What 3 albums make your deserted island play list? Miles Davis…Kind of Blue, The Tractors…Christmas Album, Novabossa….Novabossa. – Jamie Oldaker.com
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DAN BAIRD

How is the European tour going so far, having fun?  Well, i’m back at the shack right now, but i’ll be over there again in 3 weeks. confusing, but yeah, we’re having fun.

Any chance of running into Dixie Beauderant over there? Nope.

Do you have a philosophy when it comes to the stage?  Yes I do. Bring it absolutely as hard as you can and your night’s “happiness level” will allow.

3 levels of happiness:

High level – band is feeling good, audience is receptive, monitors are happening and you find a flow. we don’t use a set list as i think song selection is a part of the flow of the night. this should make it possible to do a great set. it does not guarantee success, but places the onus on the band.

Medium level – one or two of the above mentioned factors is lacking somehow. Doesn’t matter which ones, but you’ve got work through something to do a good set. this is most shows for all bands. they can be the best nights of all. If you do pull through whatever problems it can really be a galvanizing force, and then you feel like roots-rock superheroes!

Low level – pretty much nothing is going right. the club has you in a hostel, fed you alpo on noodles, inept sound man hates you, monitors are best turned off, it’s a sauna on stage and there are 15 rabid fans there that you really don’t want to disappoint, but you’d really, really like to tank the show. we’ve all been there. Hopefully a certain professionalism will kick in, or your guitarist will go “dan, don’t do it” (geez i wonder if this exact scenario has ever happened). just a suck it up and go night.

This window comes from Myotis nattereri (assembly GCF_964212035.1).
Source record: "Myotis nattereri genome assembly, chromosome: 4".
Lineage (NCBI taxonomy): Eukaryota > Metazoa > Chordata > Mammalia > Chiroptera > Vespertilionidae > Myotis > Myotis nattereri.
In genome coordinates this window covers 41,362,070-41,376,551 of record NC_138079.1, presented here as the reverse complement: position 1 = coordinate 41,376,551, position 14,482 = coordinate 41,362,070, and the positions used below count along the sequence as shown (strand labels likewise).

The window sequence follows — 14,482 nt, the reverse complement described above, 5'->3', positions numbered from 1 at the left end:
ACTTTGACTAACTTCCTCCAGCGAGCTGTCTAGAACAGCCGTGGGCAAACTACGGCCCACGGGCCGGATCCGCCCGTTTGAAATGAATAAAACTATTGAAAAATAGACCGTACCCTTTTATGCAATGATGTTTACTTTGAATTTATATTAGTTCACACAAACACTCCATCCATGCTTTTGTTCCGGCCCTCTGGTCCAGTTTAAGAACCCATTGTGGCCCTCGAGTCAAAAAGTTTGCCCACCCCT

So in the end, maximize happiness level, and go like hell.

Any tips to surviving a world tour in one piece?  Oh boy, as a band; take care of each other – you’re all you really got out there. To the permanent pain in the ass in the band – stop it now you stupid butthole, we’re all you got.

Individually – rest as much as you can, eat 4 hours before the show if possible so the drummer and singer don’t puke onstage, unless that’s your thang. Make the other guys in the band laugh as often as possible. don’t be the permanent pain in the ass.

It also depends on how old and beat up you are. You’ll need to stop “having fun” as much as you used to. Sorry.

What English players, if any, were you most influenced by?  Good grief – too many to list. the obvious Stones, Faces. Steve Marriot, Clapton; it’s endless.

Any plans for a follow up to the rockin’ Dan Baird & Homemade Sin debut?  Yup.

Any new tunes or titles you can tell us a bit about?  Nope.

How do songs start for you most often; with a riff? a subject?  A groove or chord change that talks to me.

What was the first rock concert you ever attended and what do you remember about it today?  The original Fleetwood Mac with Green, Spencer and Kirwin. See, there’s some more english guys.. the “Then Play On” tour. they did “oh well” without the hobbit dance theme thingy that was on the end of the record and the audience didn’t like that, so they cranked it up and did “rattlesnake shake”. Whining over.

If you had to blame someone, who really got you hooked on rock & roll?  This will be a funny answer – Johnny Rivers.  See, when I was 13 and was learning how to do it, I knew I couldn’t be in the Beatles or Stones. I was smart enough to know i wasn’t that cool, but maybe, just maybe i could be as cool as johnny rivers singing “Memphis” or “Seventh Son” and have James Burton play in my band. and then the chicks would dig me.  Yes, I identified with a cartoon character when he said “come to butthead”.